By: Malik Kah: When the revolution dawned in Egypt all Egyptians closed ranks and forged a fraternity of camaraderie , the left, the liberals, the religious conservatives and the moderates all fought in tandem to bring to close the autocratic regime of Mubarak. After the fall of Mubarak Muhammed Morsi was supported by all the forces and he became elected as the unifying figure of the revolution, however, after his election he committed the cardinal mistake of alienating the forces that joined hands to elect him, he distanced himself from the democratic forces and unveiled a new agenda of the brotherhood, the brotherhood exhibited a certain level of stupidity, they thought they can defend themselves from the ousted forces of Mubarak by just relying on their strength thus jettisoning the revolutionary forces that helped bring them to power.
looking at the Gambian situation as it unfolds their are uncanny parallels, for the forces of unity that forged an alliance to oust dictator jammeh are now at each other’s throats thus creating a rift and rupturing the semblance of harmony that featured during the presidential elections. The situation that emerged post presidential elections have created distrust and suspicion amongst the main protagonists of the coalition.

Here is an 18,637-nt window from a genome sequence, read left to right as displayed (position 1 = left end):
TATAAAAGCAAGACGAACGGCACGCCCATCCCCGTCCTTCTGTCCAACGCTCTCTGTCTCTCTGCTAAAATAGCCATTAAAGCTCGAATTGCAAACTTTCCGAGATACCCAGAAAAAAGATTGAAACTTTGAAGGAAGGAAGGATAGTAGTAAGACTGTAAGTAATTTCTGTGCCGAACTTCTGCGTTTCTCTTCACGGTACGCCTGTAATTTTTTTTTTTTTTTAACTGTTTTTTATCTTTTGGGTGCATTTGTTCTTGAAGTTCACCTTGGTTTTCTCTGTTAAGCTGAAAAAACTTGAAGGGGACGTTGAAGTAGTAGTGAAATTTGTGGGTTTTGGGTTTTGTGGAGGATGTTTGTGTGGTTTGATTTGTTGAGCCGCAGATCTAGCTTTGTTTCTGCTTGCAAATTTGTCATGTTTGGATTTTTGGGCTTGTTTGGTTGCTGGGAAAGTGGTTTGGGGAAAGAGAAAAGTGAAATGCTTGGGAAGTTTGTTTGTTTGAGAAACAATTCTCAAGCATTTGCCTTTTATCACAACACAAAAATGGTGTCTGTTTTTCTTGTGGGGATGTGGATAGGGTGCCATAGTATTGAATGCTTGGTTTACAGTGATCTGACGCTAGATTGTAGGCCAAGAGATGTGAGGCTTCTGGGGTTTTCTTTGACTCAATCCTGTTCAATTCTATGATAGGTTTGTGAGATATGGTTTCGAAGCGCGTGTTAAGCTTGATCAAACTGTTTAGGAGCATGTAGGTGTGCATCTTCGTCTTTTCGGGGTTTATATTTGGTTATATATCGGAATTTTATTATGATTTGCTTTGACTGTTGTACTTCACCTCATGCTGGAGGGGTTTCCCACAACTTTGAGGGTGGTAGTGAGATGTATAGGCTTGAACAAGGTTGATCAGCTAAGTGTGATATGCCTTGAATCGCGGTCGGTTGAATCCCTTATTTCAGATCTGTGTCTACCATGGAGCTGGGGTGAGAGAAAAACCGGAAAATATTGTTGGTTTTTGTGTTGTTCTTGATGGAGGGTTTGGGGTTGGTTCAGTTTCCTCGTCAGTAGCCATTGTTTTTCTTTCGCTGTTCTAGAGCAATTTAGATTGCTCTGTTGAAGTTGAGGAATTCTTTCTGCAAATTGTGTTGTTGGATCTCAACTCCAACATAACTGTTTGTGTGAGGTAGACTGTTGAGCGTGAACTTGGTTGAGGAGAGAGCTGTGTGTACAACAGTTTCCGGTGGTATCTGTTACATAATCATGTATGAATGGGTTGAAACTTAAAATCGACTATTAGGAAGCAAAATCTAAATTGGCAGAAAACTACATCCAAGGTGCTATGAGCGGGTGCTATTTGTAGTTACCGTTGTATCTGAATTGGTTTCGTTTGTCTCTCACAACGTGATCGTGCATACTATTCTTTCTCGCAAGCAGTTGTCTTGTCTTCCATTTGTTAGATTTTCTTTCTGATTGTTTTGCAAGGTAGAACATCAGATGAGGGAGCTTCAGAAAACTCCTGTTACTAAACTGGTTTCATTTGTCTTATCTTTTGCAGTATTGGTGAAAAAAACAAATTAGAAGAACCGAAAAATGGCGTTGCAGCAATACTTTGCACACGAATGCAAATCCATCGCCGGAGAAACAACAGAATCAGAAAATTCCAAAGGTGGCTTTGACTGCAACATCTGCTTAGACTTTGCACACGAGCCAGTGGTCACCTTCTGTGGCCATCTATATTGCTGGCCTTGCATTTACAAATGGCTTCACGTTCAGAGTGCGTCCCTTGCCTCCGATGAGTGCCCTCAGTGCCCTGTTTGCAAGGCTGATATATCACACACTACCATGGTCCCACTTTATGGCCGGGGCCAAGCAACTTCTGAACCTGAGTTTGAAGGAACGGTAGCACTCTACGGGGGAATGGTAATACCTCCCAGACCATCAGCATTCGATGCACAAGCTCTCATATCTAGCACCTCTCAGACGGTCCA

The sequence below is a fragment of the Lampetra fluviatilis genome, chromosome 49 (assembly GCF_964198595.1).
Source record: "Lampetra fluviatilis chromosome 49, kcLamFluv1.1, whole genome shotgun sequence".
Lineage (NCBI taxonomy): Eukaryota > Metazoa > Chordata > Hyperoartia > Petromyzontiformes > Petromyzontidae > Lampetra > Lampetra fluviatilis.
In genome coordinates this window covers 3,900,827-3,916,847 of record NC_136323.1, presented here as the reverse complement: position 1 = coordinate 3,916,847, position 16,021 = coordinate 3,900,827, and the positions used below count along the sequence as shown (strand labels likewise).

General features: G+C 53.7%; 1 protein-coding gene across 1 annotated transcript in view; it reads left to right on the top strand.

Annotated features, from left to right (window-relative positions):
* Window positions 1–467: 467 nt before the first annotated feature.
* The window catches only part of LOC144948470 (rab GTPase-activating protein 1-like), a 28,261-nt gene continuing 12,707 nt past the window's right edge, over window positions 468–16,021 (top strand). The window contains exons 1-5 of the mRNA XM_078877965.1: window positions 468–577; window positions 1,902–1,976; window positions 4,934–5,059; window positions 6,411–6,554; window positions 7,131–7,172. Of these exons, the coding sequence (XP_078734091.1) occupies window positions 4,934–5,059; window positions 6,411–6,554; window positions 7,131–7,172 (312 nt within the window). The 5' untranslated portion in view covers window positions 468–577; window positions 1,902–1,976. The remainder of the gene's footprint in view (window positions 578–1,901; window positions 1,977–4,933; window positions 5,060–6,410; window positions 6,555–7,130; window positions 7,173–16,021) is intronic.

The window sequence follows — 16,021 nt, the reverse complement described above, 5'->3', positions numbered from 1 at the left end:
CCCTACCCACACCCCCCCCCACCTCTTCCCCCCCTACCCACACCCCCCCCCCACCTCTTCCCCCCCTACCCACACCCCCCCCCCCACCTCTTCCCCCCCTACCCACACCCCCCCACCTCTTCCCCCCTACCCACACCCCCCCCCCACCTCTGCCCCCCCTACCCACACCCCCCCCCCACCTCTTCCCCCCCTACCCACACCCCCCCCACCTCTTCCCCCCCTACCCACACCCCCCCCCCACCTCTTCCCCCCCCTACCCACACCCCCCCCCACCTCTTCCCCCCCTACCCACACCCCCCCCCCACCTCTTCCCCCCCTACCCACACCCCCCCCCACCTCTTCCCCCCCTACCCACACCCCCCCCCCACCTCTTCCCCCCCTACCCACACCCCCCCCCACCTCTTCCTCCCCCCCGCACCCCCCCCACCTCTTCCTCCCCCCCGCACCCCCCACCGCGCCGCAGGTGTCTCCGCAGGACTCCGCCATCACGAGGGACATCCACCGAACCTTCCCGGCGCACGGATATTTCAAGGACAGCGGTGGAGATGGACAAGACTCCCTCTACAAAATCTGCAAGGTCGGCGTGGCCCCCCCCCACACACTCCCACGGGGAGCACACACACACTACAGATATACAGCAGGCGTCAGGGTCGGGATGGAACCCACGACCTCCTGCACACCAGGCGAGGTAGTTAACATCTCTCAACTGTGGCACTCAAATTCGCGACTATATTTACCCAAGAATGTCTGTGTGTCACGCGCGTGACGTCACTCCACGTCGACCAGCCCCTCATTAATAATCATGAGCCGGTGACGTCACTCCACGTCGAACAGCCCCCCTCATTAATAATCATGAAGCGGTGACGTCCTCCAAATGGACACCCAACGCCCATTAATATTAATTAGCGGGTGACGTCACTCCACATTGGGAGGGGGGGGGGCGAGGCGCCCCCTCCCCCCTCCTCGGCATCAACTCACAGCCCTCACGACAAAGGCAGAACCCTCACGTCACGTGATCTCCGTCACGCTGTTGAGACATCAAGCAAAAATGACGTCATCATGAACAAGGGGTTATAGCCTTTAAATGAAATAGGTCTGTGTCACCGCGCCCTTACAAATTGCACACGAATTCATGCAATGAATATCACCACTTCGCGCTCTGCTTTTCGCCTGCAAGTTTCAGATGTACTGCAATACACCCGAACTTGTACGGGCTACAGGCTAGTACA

The Barrow administration is increasingly seen as partisan rightly or wrongly, but perception can be very lethal in politics. Some constituencies that were natural allies feel isolated particularly a cross section of the those in the diaspora, the staunchest critics of the former dictator also on the ground are parties usually described as small coalition partners they played a pivotal role galvanising the local forces all these groups cannot identify with the trend of the new dispensation, thus disillusionment and a deep sense of forbidding has set in.
Yes Barrow might not suffer the same fate as Muhammed Morsi of Egypt but the political alienation as set up by the Brotherhood is creeping unnoticed and there are attendant consequences ranging from total collapse of the entire state apparatus to social upheavals, it may seem far fetched but recent clashes between some political parties underlines the potentials of societal disruption that cannot be out ruled entirely.
It would therefore be wise for the coalition government not to ignore the voices of concern, take on board all the criticisms made in good faith and reach out so as to avoid creating a divided country